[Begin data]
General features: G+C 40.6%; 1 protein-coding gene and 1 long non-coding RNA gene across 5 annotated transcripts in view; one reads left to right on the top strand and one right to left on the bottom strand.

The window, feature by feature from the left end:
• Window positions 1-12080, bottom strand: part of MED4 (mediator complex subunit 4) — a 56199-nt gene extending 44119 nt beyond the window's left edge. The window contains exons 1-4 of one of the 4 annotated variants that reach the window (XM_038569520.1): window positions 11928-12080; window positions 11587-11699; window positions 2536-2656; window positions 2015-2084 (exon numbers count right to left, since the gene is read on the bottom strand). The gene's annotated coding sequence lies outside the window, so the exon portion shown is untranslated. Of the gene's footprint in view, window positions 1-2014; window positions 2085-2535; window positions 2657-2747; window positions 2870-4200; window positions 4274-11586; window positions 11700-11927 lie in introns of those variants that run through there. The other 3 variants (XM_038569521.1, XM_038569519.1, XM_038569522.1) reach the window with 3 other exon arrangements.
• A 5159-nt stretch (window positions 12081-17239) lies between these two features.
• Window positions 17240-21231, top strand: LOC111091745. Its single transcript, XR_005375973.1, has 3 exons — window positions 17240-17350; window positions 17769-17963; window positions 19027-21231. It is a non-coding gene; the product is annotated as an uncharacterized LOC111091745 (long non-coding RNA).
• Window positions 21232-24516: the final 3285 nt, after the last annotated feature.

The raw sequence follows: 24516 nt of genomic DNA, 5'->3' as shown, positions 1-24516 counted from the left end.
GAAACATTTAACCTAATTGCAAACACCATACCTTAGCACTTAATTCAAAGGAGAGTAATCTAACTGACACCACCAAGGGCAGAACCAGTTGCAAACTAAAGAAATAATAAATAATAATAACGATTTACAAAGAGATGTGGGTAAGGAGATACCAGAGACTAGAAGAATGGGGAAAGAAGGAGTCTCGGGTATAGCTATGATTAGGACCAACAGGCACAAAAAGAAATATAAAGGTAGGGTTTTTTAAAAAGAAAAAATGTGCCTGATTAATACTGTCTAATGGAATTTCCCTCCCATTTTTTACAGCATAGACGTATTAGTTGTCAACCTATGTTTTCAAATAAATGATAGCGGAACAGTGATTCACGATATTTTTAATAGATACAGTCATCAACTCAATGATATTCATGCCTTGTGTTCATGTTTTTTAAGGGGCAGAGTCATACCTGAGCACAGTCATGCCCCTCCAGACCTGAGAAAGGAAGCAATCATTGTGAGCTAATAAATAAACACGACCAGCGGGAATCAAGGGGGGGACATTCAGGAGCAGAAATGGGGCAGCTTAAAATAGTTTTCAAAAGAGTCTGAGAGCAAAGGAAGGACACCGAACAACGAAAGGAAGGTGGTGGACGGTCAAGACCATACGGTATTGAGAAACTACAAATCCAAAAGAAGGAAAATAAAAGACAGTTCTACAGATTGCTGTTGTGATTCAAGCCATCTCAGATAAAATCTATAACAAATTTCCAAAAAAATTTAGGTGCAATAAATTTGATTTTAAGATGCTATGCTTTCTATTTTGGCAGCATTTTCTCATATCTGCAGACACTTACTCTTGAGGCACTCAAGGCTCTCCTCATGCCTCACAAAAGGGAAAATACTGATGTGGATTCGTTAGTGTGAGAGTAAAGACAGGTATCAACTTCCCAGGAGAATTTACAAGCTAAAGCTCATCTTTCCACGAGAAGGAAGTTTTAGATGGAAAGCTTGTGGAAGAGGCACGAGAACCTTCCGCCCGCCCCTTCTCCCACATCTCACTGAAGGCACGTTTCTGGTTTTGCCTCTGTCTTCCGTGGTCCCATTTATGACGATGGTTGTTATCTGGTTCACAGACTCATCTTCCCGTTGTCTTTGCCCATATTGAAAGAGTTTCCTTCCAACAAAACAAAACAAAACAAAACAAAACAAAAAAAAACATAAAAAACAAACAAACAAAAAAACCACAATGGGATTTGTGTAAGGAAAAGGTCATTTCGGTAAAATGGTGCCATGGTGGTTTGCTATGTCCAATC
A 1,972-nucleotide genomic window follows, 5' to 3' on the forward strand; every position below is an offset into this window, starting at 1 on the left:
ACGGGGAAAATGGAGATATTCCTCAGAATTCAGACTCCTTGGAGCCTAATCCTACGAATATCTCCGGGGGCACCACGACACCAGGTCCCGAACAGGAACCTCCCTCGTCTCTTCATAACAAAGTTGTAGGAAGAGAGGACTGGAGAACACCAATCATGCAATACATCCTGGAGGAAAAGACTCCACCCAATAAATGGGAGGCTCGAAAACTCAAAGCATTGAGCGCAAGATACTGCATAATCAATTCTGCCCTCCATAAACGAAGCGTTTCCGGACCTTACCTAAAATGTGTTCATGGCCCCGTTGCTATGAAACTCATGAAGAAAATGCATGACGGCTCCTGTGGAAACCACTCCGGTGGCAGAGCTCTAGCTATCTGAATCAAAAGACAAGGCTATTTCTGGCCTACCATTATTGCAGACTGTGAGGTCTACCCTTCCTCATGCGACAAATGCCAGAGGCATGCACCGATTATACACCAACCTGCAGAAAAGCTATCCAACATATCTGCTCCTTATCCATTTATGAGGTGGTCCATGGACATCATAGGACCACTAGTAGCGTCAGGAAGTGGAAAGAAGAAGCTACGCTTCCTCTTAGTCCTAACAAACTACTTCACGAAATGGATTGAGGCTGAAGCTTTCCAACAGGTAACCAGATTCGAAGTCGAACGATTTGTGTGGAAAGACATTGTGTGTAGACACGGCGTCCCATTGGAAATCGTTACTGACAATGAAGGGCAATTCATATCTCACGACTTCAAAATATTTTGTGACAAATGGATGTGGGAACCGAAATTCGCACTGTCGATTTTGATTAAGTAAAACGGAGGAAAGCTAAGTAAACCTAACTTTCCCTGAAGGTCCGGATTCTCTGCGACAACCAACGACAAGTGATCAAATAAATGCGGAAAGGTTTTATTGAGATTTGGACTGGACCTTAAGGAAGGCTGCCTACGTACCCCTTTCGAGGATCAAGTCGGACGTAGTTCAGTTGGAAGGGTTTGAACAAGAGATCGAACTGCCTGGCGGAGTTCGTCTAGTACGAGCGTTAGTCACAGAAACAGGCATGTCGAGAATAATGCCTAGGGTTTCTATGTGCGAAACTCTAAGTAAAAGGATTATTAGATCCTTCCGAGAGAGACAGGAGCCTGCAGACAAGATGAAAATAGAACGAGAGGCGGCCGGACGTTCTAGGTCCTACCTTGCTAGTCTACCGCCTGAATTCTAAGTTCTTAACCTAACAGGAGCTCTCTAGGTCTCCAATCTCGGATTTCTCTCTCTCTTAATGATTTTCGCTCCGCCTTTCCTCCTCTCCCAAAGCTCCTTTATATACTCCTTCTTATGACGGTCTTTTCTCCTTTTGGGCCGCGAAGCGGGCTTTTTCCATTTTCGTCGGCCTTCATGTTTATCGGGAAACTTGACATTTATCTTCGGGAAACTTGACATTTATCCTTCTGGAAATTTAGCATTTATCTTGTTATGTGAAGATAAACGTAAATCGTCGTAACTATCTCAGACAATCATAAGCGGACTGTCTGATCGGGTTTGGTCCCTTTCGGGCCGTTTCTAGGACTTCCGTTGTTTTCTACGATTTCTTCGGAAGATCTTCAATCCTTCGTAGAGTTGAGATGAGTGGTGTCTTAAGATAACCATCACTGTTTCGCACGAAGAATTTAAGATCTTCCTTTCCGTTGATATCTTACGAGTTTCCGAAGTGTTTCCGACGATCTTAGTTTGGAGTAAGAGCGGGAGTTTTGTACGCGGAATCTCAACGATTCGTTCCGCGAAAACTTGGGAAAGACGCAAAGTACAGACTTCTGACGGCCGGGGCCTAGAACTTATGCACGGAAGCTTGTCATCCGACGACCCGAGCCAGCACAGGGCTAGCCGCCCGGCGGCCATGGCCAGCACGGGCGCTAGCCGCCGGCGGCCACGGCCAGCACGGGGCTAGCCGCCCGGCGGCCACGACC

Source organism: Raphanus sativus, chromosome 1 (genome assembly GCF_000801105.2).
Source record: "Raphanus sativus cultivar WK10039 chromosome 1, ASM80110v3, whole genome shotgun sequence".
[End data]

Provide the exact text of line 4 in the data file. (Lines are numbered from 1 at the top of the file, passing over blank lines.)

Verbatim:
• A 5159-nt stretch (window positions 12081-17239) lies between these two features.